Justice  /  Argument

What the Kerner Report Got Wrong about Policing

The Kerner report neglected that police were not simply careless with black lives; they deliberately sought to punish black lives.
Policemen with nightsticks dragging Black man down the street.
AFP/Getty Images

In Detroit, police officers had permission to cover their nametags and other identifying features, allowing them to retaliate at will. Officers reportedly called rioters “savages.” One was heard saying, “Those black sons-of-bitches, I’m going to get me a couple of them before this is over.” In a notorious incident at the Algiers Motel, police and private security forces responded to suspected sniper fire by executing three teenage boys and torturing nine other black men and women. The only officer tried for the crimes was acquitted.

Retaliatory police violence during the riots differed only in pitch—but not in kind—from the commonplace, everyday violence that police forces carried out against urban black communities. Though the 1967 riots certainly emerged in part from underlying poverty and segregation, as the Kerner report argued, they were most especially enacted by young African Americans who used collective violence to protest patterns of police brutality in their communities.

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By calling for more restrained anti-riot measures, the Kerner report may well have saved lives in 1968 and beyond. For example, the commission emphatically rejected lethal use of force against looters (which was favored by 60 percent of white Americans). The report devoted a chapter to the breakdown of the criminal justice system during the riots, which saw hundreds of unnecessary arrests, with many of the arrested held in undisclosed locations, without charge and with no way to contact relatives or lawyers. The Kerner report also discredited misconceptions about widespread sniper fire, finding most reported instances were actually indiscriminate shooting by the police and National Guard. It correctly identified “police incidents” as the most common cause of the riots. It criticized overpolicing of black neighborhoods through stop-and-frisk and other aggressive methods. It detailed how police were untrained for riot control and unprepared for the difficult roles assigned to them, which resulted in overreaction and lack of fire discipline.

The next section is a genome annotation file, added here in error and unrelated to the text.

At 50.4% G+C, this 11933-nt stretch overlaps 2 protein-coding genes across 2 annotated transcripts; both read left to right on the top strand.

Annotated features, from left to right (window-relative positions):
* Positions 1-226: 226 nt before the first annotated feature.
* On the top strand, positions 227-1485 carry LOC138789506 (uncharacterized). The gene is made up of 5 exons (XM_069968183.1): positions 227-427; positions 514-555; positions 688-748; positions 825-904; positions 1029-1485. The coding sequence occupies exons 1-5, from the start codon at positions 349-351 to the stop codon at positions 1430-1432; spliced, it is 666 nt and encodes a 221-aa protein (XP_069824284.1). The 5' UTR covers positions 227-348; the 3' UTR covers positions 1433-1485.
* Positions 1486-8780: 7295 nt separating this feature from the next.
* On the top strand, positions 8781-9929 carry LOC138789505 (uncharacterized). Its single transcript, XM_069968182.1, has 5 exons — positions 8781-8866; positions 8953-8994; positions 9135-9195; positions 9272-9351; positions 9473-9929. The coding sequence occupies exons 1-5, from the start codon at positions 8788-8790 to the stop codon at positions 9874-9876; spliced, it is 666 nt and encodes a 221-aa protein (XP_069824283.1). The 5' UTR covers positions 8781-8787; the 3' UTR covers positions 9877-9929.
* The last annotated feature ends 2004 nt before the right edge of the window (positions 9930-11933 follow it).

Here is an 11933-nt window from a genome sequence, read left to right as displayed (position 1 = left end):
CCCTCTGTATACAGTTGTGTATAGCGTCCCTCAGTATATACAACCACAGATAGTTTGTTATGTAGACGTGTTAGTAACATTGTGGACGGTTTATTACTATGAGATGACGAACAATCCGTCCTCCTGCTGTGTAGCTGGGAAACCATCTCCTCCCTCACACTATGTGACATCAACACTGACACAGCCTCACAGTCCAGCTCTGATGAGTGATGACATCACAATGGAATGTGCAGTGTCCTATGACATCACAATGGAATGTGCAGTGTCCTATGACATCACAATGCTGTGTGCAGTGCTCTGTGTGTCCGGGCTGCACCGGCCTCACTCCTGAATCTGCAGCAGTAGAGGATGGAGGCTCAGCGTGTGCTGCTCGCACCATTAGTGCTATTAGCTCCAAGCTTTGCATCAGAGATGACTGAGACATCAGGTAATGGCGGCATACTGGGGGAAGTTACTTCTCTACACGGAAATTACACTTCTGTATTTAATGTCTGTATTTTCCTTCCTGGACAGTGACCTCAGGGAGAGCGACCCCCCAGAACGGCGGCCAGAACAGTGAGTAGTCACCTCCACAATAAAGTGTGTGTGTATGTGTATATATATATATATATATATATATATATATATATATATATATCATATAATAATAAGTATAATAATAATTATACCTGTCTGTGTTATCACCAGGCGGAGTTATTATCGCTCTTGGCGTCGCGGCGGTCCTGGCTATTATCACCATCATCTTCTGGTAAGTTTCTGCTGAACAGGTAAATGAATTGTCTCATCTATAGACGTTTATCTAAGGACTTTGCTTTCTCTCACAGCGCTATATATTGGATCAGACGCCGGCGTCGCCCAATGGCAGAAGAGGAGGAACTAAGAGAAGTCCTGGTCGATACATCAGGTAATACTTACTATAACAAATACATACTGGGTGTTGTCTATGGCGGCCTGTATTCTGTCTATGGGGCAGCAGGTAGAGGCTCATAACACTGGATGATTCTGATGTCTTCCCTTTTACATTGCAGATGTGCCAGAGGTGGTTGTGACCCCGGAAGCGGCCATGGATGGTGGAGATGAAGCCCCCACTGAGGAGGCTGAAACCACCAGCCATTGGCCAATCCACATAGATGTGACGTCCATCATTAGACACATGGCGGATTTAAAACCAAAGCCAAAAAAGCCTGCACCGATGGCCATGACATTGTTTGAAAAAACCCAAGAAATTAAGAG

The report was absolutely correct when it said it was unfair to single out police for simply enforcing society’s will and that police reform could only succeed in the context of a broader assault against inequality. Yet by calling police “symbols” of “white power, white racism, and white repression,” the report downplayed the significant ways in which police were not merely symbols of a fatal problem but its agents. The report adopted a “he said, she said” approach that portrayed police brutality simply as African Americans’ “belief” or “perception.” Criticism of “overreaction” and lack of police “restraint” in the report obscured the reality of intentional police destruction of African American property and lives.